With soaping, you'll want to measure everything by weight instead of volume. That goes for all additives, fragrances, just everything...
I meant to add: you have to be careful with allowable limits for EOs as some (peppermint, clove, various others) can actually injure people if used at too high a percentage. A blanket 5ml rule from your teacher isn't actually safe.
 
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earlene

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Hi there,

I am new (obviously) to the whole soap making thing. I attended a work shop where they teach you how to make a batch, predetermined recipe in 2 hours. You chose your colors and scents and between shea or cocoa butter. But the work lacked in a lot of info. The soap now has cured for 4 weeks and have been using it and it doesn't feel like it rinses completely clean. It leaves almost a slimy, filmy residue that leaves you feeling like you need to rinse your hands more but you'd be standing at the sink forever.

Now, to my question - I have palm oil, coconut oil, cocoa butter, shea butter and colorings/scents to make my own soap to start off with. Is there a recipe anyone could recommend that would give me a clean feeling soap? Also - I have played around with the soap calculator and have randomly put in the %'s and my results fall within the perimeters, giving me a hard, creamy, somewhat bubbly soap. I have looked up the properties of oils/butters and how they affect your soap, but haven't really come across anything that says certain ingredients leave a film like feeling. I can only guess that some kind of oil would. I have lost the recipe that was provided in our work shop.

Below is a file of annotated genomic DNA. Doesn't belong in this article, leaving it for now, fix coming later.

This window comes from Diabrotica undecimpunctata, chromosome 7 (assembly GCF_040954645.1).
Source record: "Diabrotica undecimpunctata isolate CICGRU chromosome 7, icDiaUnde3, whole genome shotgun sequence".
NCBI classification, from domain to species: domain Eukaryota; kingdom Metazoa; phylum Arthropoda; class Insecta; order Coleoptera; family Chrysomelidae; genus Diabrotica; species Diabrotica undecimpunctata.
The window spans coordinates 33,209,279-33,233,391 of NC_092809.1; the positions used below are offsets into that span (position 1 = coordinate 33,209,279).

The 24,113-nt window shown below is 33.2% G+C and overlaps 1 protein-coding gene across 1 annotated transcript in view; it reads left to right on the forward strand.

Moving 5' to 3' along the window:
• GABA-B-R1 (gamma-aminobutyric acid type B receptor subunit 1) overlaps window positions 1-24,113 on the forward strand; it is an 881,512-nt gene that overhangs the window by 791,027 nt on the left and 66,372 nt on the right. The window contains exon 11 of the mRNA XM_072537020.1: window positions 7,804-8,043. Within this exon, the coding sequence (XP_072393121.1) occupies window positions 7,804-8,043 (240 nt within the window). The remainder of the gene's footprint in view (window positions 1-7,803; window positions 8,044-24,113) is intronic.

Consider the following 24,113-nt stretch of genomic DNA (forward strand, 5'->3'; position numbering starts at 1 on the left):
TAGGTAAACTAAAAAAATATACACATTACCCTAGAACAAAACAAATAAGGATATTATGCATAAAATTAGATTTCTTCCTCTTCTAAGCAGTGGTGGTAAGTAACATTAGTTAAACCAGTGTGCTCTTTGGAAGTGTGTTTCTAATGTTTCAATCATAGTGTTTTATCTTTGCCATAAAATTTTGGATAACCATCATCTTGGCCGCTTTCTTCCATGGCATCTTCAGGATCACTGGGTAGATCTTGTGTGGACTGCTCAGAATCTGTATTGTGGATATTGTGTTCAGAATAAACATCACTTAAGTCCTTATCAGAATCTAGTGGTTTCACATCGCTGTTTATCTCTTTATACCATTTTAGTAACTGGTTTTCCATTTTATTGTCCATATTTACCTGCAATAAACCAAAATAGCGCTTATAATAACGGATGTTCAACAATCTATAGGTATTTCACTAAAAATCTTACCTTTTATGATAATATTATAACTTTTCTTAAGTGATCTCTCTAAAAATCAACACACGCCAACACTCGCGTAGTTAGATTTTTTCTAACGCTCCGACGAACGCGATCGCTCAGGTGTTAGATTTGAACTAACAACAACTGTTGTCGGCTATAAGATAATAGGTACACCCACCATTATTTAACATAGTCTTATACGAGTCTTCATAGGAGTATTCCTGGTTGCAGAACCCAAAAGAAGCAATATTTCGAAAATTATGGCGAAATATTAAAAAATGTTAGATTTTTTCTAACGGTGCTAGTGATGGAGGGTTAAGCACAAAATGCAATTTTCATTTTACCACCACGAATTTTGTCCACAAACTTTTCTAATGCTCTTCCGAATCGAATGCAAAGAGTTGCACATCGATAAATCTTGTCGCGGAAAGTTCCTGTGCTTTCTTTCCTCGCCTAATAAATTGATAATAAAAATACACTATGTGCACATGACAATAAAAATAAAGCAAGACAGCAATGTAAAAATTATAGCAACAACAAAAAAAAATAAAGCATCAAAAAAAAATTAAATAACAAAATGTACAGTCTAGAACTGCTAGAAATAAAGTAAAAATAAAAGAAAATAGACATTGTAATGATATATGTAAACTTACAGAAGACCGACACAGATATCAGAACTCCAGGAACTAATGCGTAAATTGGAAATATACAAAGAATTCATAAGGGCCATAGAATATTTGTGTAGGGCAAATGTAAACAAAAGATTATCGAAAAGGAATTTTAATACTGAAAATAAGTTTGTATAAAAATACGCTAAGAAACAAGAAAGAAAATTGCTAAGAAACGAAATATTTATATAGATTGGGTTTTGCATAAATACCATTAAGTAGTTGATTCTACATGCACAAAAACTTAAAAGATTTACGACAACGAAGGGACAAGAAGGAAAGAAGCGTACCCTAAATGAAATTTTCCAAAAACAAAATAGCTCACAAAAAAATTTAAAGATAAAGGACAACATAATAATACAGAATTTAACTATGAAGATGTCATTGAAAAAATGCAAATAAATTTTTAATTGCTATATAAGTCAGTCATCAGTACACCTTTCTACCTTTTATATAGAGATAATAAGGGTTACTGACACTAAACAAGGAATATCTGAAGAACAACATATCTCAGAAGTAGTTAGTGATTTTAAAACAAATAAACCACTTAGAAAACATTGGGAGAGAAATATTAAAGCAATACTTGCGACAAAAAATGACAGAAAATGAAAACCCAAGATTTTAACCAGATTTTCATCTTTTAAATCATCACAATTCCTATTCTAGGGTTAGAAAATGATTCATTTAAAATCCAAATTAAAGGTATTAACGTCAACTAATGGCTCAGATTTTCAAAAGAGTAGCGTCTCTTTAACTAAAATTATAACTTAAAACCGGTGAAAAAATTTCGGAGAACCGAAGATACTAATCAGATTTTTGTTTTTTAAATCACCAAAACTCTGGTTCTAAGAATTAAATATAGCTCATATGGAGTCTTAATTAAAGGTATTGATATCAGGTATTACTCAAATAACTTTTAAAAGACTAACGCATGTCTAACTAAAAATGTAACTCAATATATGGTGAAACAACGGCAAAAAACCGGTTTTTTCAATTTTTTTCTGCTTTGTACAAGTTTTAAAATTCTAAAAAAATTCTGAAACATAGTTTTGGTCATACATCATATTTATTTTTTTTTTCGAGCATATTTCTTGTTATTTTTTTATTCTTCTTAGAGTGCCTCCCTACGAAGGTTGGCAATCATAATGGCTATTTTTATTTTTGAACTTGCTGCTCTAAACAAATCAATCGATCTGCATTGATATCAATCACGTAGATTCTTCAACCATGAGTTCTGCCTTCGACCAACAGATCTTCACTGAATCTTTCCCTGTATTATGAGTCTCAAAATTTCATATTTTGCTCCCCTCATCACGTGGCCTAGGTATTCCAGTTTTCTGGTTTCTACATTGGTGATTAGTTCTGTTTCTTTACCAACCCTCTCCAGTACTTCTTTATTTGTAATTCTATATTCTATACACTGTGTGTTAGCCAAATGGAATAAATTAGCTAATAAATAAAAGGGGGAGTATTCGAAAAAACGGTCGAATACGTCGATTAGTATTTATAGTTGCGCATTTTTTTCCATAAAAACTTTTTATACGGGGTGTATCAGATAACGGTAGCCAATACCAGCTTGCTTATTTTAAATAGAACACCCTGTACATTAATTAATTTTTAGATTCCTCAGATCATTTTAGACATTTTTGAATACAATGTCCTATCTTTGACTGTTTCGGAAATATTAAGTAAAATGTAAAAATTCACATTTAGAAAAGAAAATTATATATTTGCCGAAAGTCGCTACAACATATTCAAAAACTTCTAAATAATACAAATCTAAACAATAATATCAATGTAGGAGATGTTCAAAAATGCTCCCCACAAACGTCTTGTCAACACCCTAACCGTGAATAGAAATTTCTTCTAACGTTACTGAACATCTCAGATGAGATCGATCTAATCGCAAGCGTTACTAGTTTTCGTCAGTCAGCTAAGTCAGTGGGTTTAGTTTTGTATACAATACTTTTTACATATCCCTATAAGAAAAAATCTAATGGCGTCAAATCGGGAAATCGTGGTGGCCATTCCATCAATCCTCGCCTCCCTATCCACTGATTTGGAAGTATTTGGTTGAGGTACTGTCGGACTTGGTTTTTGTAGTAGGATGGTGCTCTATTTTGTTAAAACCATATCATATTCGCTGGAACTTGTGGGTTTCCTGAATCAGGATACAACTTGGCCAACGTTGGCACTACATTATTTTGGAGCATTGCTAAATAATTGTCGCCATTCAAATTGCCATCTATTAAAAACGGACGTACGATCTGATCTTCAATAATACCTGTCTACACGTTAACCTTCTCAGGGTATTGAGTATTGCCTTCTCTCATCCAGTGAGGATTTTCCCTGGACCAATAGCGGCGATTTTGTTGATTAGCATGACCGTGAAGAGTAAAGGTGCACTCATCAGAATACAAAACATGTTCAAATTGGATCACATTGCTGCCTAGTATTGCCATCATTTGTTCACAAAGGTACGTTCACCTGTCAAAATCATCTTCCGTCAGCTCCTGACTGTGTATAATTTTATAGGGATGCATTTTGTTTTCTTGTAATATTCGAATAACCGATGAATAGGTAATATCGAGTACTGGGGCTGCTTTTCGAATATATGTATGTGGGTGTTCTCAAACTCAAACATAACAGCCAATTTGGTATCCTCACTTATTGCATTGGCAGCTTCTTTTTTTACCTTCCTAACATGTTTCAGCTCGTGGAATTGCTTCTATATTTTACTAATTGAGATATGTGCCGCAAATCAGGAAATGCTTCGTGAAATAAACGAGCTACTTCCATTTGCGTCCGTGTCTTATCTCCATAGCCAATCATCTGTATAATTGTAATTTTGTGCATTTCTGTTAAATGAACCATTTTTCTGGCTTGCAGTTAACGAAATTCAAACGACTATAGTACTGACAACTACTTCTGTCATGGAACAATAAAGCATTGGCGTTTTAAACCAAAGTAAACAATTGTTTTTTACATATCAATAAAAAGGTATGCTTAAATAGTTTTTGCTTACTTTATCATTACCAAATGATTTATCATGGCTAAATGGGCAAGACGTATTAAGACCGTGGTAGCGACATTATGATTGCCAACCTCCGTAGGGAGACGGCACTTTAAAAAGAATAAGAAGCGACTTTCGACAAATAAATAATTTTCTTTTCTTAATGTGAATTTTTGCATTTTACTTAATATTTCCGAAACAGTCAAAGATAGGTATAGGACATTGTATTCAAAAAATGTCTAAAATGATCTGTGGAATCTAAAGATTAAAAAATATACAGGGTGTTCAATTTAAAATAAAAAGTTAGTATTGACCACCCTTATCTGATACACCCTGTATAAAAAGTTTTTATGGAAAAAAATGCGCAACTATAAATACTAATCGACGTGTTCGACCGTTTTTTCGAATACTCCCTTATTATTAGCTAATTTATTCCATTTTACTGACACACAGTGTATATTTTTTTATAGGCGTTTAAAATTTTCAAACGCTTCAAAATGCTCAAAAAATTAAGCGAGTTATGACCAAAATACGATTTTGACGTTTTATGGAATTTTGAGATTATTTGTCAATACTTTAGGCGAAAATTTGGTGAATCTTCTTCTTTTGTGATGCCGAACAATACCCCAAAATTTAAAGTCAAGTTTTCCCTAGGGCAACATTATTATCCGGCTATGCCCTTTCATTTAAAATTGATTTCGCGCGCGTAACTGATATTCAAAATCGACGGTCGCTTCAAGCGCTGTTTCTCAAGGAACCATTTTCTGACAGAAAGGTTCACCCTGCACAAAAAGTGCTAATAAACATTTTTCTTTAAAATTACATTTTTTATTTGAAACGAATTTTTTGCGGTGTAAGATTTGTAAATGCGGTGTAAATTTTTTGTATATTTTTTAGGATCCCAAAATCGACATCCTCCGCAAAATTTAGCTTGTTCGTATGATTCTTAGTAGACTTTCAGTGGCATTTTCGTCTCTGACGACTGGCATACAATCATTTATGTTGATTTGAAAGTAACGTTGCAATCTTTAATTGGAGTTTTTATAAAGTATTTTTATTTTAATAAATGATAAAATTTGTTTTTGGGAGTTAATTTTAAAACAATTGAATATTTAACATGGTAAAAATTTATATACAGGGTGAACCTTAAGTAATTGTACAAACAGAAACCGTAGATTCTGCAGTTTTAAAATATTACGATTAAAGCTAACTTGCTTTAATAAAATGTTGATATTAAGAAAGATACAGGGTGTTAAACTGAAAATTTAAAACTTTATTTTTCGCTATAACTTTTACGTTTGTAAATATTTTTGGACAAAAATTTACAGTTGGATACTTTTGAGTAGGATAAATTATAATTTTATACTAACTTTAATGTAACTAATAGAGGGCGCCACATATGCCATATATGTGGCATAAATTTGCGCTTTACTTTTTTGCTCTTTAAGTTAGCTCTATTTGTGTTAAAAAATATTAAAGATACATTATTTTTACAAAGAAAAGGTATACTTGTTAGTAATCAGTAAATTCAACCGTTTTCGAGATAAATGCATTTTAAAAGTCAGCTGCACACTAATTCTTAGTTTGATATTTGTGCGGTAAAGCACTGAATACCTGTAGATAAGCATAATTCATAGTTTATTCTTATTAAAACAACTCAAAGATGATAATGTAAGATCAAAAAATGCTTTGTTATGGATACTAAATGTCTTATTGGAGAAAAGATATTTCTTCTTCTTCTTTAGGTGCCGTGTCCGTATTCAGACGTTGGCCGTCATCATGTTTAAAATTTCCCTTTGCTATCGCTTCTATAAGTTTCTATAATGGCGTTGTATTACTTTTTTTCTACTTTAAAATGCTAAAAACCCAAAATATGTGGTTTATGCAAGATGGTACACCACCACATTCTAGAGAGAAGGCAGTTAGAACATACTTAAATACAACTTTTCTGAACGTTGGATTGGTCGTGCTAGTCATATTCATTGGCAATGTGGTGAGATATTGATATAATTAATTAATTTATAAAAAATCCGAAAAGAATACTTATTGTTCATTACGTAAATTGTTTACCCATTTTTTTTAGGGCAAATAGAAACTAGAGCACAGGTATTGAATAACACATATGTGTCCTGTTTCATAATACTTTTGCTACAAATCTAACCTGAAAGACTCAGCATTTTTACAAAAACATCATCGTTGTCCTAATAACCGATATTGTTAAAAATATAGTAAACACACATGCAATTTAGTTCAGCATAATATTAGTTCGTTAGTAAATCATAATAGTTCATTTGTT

Also- one more thing (sorry for my rambly, poorly pieced together thread) but I also noticed that my soap from the work shop has no fragrance smell when I followed his directions for 5ml's of EO. It does not come through the soap at all. recommendations for scent, as I really want a great smelling soap as well.

Thank you in advance for all of your help!!!

Maybe if you email your instructor asking for a digital copy of the class recipe, you could get it that way. It would really help a lot. I know I have one soap I really love, the second one I ever made. And wouldn't you know, that was the one that I couldn't find the recipe for ages. Finally I did find it, as luckily I had saved it in my phone. But not in computer or in my notebook. I was frantically searching my notebook and calendar for any reference to refresh my memory as to where I might find it thinking I'd never be able to duplicate it again. Wow, was I glad to have discovered that I actually had saved it and tested it out to make sure it is the same soap I love so much. It is, thankfully. Whew! But it certainly taught me how important documentation of my soaping activities is extremely important for my own reference.

I've only been making soap for a year, so I am by no means as knowledgeable as most folks here. But I think it's a great idea to try out a couple of other people's recipes if they share them, like penelopejane did above or from soaping books or even the iternet. Always run them through SoapCalc of course. Making your own recipes is a lot of fun, too, but sometimes it just feels nice to try something someone else says works really well for them.

One thing I did soon after I started was to do single oil soap samples and kept them around (still have them) to observe what they are like. I think the drawback to that, though is that sometimes it seems a particular oil is really pretty awful by itself, but when mixed with another oil, the negative aspects of that single oil seem to just vanish. So although I learned I don't like certain oils at all based on that experiment, I have learned that a couple are just fine in small amounts mixed in a soap. I also learned I really really like certain oils very much, also as a result of that experiment. So it was a good exercise for me.

As far as the filmy feeling, without a recipe to look at it's so hard to even guess what it might be. High olive oil content without a long enough cure? Some other additive? Super soft water from your water softener? (I only say that because when our water softener has new salt put into it, it feels like we can't rinse our soap off when we shower, but that's with all soaps, not just a new homemade bar.)